"Jennifer had just made a Dogme film in Africa," Cumming recalls, "and it had a lot to do with that-the speed you can work at and the freedom it allows you. We always wanted to do a project with a group of people we liked and all those circumstances made it seem possible that we could get something together quickly and easily." That Dogme film, Kristian Levring's The King is Alive, left a distinct impression on Leigh, spurring her interest in the new digital filmmaking medium. "I would tell Alan what an amazingly free experience it was," she says. "We only worked seven-hour days-that's a Danish tradition-and we shot the movie in six weeks. And I said, 'My God, if we had shot normal days we could have shot the film in three weeks. We could do a movie about things that we are going through, write it for our friends, and have it take place all in one night.'"

The Anniversary Party centers on Joe and Sally Therrian, a Hollywood power couple-he's a best-selling British author; she's an established actress of dubious talent-who reconcile after a year-long estrangement by throwing an anniversary fte for a few of their closest friends. As the guests arrive-a who's-who of the duo's own real-life social set, playing fictionalized roles written specifically for them-the party careens from the convivial to the uncomfortable, culminating in a tense breakdown sequence in the wee hours of the morning that plays out like an existential bout of charades. So convincing is the raw acting on display, that you're almost duped into thinking the party guests are falling to pieces in actuality.

Paltrow, who appeared in Emma with Cumming and Mrs. Parker and the Vicious Circle with Leigh, portrays a twentysomething starlet who's been cast in the film adaptation of Therrian's best-selling novel-to Sally's overt jealousy. Kevin Kline turns up as an A-list actor who's also been cast in the film; his real wife, Phoebe Cates (who starred opposite Leigh in Fast Times at Ridgemont High twenty years ago) plays his on-screen wife, Sally Therrian's best friend. The cast also includes Leigh's half-sister, Mina Badie, as the Therrians' starstruck but litigious next-door neighbor; John C. Reilly (who worked with Leigh on Dolores Claiborne) as an exhausted movie director; and a scene-stealing Jane Adams as his wife, a zonked-out, neurotic actress/mom teetering on the brink of nervous collapse. Parker Posey, Jennifer Beals, and John Benjamin Hickey round out the eclectic ensemble cast.

After outlining the project over several months, Cumming and Leigh holed up in her Los Angeles home, creating character sketches for industry friends and co-stars they'd worked with on past productions. "We came up with a vague story the first night," Cumming explains, "and then kind of embellished it. Before we started the film, we didn't actually have a screenplay, just a treatment. At one point we actually thought we'd do it with improvised dialogue and so we had a very strict plot and progression of scenes."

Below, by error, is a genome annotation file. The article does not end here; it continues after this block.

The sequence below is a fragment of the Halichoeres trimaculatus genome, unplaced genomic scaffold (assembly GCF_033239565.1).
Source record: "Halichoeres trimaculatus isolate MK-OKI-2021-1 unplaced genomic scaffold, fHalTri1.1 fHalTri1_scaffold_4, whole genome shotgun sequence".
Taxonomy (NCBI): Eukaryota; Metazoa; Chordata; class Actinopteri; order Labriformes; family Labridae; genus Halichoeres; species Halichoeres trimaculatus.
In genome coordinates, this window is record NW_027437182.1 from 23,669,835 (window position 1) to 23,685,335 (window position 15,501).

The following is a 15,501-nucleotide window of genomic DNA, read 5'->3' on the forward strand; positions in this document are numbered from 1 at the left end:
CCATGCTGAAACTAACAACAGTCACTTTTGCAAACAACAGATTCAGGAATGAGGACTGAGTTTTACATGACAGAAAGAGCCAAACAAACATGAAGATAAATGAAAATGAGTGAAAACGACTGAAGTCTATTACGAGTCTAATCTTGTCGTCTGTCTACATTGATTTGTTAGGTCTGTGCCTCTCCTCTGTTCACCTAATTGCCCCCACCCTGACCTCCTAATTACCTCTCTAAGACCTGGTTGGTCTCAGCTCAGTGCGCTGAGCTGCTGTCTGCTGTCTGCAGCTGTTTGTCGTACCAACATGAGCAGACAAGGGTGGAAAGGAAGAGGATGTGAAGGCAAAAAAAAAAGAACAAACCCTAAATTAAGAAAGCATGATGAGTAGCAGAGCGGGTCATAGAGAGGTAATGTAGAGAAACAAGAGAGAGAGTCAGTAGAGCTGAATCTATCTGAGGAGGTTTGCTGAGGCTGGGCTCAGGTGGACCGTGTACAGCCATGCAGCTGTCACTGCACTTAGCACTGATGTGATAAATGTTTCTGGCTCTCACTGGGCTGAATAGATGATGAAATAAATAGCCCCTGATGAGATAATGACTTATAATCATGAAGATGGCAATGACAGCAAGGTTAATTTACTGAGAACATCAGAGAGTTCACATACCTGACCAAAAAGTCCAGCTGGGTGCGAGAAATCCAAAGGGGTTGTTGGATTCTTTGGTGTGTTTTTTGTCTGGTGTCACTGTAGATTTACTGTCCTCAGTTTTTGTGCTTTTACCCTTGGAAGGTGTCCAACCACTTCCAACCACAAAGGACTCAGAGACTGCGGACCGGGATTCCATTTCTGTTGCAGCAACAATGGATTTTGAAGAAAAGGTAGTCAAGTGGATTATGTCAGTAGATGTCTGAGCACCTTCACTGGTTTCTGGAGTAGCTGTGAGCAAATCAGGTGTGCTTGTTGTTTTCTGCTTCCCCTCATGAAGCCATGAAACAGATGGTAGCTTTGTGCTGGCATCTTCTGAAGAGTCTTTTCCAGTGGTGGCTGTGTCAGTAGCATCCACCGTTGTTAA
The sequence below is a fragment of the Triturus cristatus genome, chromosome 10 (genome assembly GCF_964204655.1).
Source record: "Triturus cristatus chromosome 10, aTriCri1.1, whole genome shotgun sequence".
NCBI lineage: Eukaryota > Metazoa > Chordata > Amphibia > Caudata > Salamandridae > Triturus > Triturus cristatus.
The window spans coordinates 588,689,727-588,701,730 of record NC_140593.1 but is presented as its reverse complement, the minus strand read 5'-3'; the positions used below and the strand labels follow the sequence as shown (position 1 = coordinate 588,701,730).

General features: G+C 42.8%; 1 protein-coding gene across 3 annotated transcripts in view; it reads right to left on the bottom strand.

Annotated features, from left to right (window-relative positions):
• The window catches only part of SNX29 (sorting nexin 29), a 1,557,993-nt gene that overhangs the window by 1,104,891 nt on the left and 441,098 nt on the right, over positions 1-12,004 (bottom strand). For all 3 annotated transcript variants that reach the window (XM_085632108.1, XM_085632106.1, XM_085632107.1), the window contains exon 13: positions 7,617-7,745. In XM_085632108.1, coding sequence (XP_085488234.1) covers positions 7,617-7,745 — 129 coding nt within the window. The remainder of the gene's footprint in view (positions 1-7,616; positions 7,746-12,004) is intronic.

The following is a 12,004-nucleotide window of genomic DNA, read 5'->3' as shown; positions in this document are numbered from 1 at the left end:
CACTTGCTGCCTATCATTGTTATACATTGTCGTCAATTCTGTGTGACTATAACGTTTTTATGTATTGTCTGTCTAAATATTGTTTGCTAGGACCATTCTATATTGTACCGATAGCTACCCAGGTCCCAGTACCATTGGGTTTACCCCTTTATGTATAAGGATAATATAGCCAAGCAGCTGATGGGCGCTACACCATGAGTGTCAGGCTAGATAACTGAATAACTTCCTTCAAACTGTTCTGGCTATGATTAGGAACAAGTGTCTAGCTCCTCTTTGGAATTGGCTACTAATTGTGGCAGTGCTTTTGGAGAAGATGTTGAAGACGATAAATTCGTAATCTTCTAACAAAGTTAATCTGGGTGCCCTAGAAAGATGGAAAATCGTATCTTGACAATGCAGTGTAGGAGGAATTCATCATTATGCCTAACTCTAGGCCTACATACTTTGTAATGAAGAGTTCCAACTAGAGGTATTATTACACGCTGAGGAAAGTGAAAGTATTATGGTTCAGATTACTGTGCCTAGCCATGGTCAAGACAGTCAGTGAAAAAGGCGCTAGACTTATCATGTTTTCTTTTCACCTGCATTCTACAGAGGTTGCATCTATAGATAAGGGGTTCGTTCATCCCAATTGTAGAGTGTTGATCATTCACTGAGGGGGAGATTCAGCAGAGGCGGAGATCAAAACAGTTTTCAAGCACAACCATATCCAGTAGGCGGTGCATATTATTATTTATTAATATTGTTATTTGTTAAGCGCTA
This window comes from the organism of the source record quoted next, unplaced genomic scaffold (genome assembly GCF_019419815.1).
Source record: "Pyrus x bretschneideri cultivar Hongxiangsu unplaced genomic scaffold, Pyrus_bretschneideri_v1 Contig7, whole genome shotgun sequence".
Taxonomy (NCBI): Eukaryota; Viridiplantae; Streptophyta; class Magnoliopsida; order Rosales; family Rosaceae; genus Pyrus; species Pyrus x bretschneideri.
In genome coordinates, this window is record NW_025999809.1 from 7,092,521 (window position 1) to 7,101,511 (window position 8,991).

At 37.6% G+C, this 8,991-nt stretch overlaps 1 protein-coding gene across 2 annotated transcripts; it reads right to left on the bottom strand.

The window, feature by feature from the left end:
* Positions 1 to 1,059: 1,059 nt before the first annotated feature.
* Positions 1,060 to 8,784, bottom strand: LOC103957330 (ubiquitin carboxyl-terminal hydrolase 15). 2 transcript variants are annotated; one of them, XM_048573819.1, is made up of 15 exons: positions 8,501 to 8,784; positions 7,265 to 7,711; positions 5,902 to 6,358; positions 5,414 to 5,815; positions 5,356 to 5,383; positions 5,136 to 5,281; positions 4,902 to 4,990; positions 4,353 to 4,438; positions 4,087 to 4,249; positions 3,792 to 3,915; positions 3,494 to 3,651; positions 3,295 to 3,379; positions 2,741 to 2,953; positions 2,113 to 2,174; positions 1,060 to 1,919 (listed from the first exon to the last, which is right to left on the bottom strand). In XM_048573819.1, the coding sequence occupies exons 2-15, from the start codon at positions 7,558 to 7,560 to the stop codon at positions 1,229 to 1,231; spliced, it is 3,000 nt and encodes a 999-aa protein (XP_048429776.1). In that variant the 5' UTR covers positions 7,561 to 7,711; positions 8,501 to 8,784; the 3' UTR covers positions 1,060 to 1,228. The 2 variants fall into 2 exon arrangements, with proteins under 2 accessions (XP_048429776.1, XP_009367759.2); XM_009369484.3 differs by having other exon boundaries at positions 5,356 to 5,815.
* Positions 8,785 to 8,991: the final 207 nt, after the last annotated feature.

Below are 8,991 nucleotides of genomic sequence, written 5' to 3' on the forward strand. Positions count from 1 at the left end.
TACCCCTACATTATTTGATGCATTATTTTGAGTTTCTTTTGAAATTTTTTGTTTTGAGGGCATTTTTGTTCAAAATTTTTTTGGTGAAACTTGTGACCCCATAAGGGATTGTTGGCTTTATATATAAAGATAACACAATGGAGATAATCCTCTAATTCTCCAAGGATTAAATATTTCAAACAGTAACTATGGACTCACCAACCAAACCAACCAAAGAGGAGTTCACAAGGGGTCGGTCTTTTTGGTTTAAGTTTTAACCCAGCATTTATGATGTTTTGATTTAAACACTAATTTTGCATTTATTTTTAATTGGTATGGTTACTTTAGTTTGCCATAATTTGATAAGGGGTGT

Surprisingly, the only improvised footage in the movie is an extended toast sequence in which the film's characters raise a glass to the Therrians' precarious future, although the visceral, confession-laden acting style might suggest otherwise. "We could hear the characters' voices because they were people we knew anyway," Cumming says. "When you're directing actors, you have to gain their trust, you have to find a way to communicate with them. But we already had that with the cast. That made it so much easier."

A few hits of Ecstasy didn't hurt either-Paltrow's character passes them out after the toast, a terrific conceit for a movie about people in the throes of miscommunication. The prolonged (and simulated, thank you very much) trip sequence around the swimming pool advances the movie deep into the night, prompting some of the characters' more naked tendencies to explode to the surface. "I had to give an Ecstasy workshop to some of the actors," says Cumming, "and I thought that was really important because I hate bad drug acting in films. Some people had done it, some people hadn't. From my knowledge of it," he laughs, with the wry look he's become famous for, "and from the things people have told me, I wanted to make sure everybody was comfortable." And everybody does look very comfortable.

The decision to shoot on DV also turned the set into a much calmer environment. "There are certain boundaries you have when you make a film, marks you have to hit," says Leigh. "Digital just takes it a step further, because you can have takes that go on for literally 90 minutes. And it's so fast. We used DV because it was a way to make the film really quickly and inexpensively." There were no trailers on the single-location set. When cast members weren't filming, they sat in the garden and ate, talked, laughed-no sweat. "Film is so expensive, and you're so aware of that all the time: If you fuck up, it's unusable," says Cumming, clearly enamored of their recent experiment in guerilla moviemaking. "On video," he adds, "if you fuck up, it's no big deal. You just get on with it."